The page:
• Margin, Risk and Lots must be set before calling enterLong / enterShort.
• Margin, Risk or Lots could be set up in real time with a slider (see script example). This would allow to quickly adapt the trade risk to the market situation, or to disable trades temporarily when you hear of a market crash. The number of lots, the current price, and the real risk is displayed in Zorro's message window when an order is placed (see Trading).
• [Train] mode always uses 1 lot for training parameters or rules, regardless of the setting of Margin, Risk and Lots. When Margin or Lots are zero, no trade is opened.
• Because orders can only be placed in a multiples of one lot, the actual margin can be bigger or smaller than the given Margin value. When the MARGINLIMIT flag is set, trades are not executed when the required margin is more than twice the Margin value; increasing Margin will then increase both the trade size and the number of trades, while increasing Lots only increases the trade size.
• Phantom trades are simulated trades that are not sent to the broker. The win or loss of a phantom trade is calculated from the price curve and contributes to the Short/Long statistics, but not to the Total statistics. This way the performances of phantom and real trades can be evaluated separately. Phantom trades are normally used for "Equity Curve Trading" (see below) - they test the market and determine if a certain strategy is currently profitable or not. As long as the equity curve is below a certain level, real trades are replaced by phantom trades. Phantom trades are also used for "Virtual Hedging" (see Hedge) - combining long and short positions in a way that market exposure is minimized and only net positions are sent to the broker.
• The Capital variable is used for determining the effectivity of the reinvestment algorithm. It calculates performance parameters based on the given capital, not on the equity curve, and thus ignores the setting of the Monte Carlo Confidence level.
• In [Train] mode, trades always open 1 lot, and phantom trades are converted to normal trades. This behavior can be modified with the Optimize variable.

### Equity curve trading

Equity curve trading is a method of avoiding losses by detecting and skipping unfavourable market periods or the expiration of strategies. The system monitors the equity curve separately for any asset and algorithm of the strategy. When unusual losses are recognized, real trading with that component is automatically suspended and all future trades are simulated in phantom mode (see above). The results of the phantom trades are still recorded in the equity curve as if they were real trades. But no money is invested until the equity curve shows that the market became profitable again.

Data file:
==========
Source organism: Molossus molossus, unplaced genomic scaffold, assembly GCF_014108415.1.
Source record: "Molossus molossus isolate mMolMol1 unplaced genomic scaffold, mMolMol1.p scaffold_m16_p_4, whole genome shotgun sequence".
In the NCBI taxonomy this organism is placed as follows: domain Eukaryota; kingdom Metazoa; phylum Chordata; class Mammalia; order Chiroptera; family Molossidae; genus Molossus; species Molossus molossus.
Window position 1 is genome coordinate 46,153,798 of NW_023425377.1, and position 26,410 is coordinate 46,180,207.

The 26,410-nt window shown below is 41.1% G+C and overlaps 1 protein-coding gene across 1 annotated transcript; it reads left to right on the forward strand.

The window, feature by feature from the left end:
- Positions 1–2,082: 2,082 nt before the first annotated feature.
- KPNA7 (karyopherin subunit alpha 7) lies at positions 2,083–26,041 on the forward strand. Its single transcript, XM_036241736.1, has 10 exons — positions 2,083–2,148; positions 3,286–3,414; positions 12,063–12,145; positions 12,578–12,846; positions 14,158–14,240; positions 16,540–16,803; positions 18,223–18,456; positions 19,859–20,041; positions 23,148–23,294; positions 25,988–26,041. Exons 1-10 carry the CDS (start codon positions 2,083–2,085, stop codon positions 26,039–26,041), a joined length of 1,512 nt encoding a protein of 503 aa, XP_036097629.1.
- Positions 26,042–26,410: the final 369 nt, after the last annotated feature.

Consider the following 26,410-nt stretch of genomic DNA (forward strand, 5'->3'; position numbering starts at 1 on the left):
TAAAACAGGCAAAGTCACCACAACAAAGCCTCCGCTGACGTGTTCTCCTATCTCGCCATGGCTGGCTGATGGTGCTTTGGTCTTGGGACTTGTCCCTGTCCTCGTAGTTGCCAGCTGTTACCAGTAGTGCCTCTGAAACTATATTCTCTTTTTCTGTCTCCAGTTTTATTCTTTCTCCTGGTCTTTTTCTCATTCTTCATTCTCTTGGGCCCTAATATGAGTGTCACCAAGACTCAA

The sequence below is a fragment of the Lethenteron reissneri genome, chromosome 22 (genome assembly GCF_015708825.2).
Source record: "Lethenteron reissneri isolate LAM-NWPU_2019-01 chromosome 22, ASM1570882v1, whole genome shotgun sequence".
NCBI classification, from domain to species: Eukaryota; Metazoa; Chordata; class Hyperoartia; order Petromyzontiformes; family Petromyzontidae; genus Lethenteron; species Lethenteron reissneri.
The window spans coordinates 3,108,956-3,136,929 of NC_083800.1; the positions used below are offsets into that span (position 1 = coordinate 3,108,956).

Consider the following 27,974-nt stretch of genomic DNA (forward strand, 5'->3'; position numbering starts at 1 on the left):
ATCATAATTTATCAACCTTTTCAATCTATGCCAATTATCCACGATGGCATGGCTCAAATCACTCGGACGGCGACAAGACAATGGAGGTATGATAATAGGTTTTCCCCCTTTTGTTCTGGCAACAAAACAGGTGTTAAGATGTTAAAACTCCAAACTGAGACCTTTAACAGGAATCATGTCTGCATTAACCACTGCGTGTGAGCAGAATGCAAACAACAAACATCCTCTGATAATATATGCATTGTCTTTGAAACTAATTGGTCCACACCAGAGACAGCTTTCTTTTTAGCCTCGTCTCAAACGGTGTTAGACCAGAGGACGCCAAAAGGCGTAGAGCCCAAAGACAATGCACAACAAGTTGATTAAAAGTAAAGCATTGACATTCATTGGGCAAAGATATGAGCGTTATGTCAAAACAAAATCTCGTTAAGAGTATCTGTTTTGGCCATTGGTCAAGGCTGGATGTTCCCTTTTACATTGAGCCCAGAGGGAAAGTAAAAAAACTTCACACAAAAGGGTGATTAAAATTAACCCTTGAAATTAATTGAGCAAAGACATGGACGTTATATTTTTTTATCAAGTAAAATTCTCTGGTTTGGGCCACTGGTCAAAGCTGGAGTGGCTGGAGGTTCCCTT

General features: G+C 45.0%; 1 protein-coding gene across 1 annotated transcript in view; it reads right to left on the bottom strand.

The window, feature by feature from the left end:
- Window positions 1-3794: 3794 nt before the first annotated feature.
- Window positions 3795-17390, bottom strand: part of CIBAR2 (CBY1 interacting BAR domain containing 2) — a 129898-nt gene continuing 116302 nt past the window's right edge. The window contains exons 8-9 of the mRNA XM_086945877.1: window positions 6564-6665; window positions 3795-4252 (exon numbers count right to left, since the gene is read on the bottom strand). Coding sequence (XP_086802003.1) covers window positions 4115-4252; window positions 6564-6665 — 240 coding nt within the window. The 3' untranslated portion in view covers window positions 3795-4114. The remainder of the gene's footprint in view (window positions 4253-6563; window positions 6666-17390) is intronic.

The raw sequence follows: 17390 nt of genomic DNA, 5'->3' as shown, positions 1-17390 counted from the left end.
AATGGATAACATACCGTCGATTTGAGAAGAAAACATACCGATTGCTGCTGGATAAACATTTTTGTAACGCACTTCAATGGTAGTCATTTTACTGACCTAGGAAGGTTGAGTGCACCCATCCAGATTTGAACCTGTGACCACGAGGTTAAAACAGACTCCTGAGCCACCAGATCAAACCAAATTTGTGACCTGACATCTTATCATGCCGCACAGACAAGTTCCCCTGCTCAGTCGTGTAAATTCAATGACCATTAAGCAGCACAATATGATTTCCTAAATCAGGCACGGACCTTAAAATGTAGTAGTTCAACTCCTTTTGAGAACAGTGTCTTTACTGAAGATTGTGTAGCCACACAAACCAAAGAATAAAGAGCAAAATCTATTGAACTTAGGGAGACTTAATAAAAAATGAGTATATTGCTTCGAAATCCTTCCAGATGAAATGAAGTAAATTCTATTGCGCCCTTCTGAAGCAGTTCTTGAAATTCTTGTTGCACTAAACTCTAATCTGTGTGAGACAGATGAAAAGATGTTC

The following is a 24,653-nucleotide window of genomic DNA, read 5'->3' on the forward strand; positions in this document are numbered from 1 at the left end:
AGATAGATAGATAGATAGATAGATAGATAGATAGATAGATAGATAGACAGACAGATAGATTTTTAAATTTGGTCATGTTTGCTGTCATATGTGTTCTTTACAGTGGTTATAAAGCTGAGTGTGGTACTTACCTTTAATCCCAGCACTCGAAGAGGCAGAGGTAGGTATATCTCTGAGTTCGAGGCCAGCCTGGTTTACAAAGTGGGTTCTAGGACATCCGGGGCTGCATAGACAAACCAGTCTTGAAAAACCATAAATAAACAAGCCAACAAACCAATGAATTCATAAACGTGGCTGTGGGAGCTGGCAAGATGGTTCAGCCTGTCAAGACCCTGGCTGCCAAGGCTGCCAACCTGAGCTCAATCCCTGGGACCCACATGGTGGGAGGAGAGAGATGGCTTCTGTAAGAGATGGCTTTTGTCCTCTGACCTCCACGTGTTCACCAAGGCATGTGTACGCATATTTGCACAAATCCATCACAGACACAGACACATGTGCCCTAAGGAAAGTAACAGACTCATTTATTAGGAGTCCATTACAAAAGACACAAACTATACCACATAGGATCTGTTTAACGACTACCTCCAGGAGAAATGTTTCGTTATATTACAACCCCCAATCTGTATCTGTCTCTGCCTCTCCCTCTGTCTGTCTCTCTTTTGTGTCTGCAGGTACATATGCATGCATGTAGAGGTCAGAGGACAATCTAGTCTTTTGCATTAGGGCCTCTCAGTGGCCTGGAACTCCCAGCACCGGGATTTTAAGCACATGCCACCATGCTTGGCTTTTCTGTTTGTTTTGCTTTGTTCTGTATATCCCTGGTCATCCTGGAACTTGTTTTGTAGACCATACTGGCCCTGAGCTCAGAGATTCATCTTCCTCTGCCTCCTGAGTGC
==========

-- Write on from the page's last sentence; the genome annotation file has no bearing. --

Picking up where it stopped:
Many methods can be used for determining if the market it profitable or not. In the example below, the equity curve is permanently compared with its own long-term average by lowpass filtering. It the equity is below average and still falling, trading switches to phantom mode; it goes back to normal as soon as the equity curve is rising again. Other methods may be based on the balance instead of the equity curve, or on the ratio of winning to losing trades.

Equity curve trading is not a 'holy grail'. It does not improve the performance when there is no clear distinction between profitable and unprofitable market periods. But it can often reduce the risk of a system. An example of a system that suddenly became unprofitable is the 'Luxor' strategy in the script examples; here equity curve trading would have drastically improved the overall result. According to our experience, equity curve trading is recommended especially for systems that use many algorithms for distributing risk (such as Zorro's Z1, Z2, and Z12). It does not make much difference in backtests, but it can make a large difference in live trading.

### Examples:

```// set margin from slider
Margin = slider(1,500,0,2000,"Margin","Average margin in \$");if(Margin > 0) Lots = 1; else Lots = 0; // don't trade when slider is set to 0```
```// equity curve trading: switch to phantom mode when the equity
// curve goes down and is below its own lowpass filtered value
function checkEquity()
{
if(Train) { Lots = 1; return; } // no phantom trades in training mode
vars EquityCurve = series(ProfitClosed+ProfitOpen);
vars EquityLP = series(LowPass(EquityCurve,10));
if(EquityLP[0] < LowPass(EquityLP,100) && falling(EquityLP))
Lots = -1; // drawdown -> phantom trading
else
Lots = 1; // profitable -> normal trading
}```

### See also:

enterLong/Short, Stop, Spread, PIP, PIPCost, MarginCost, Win/LossPayout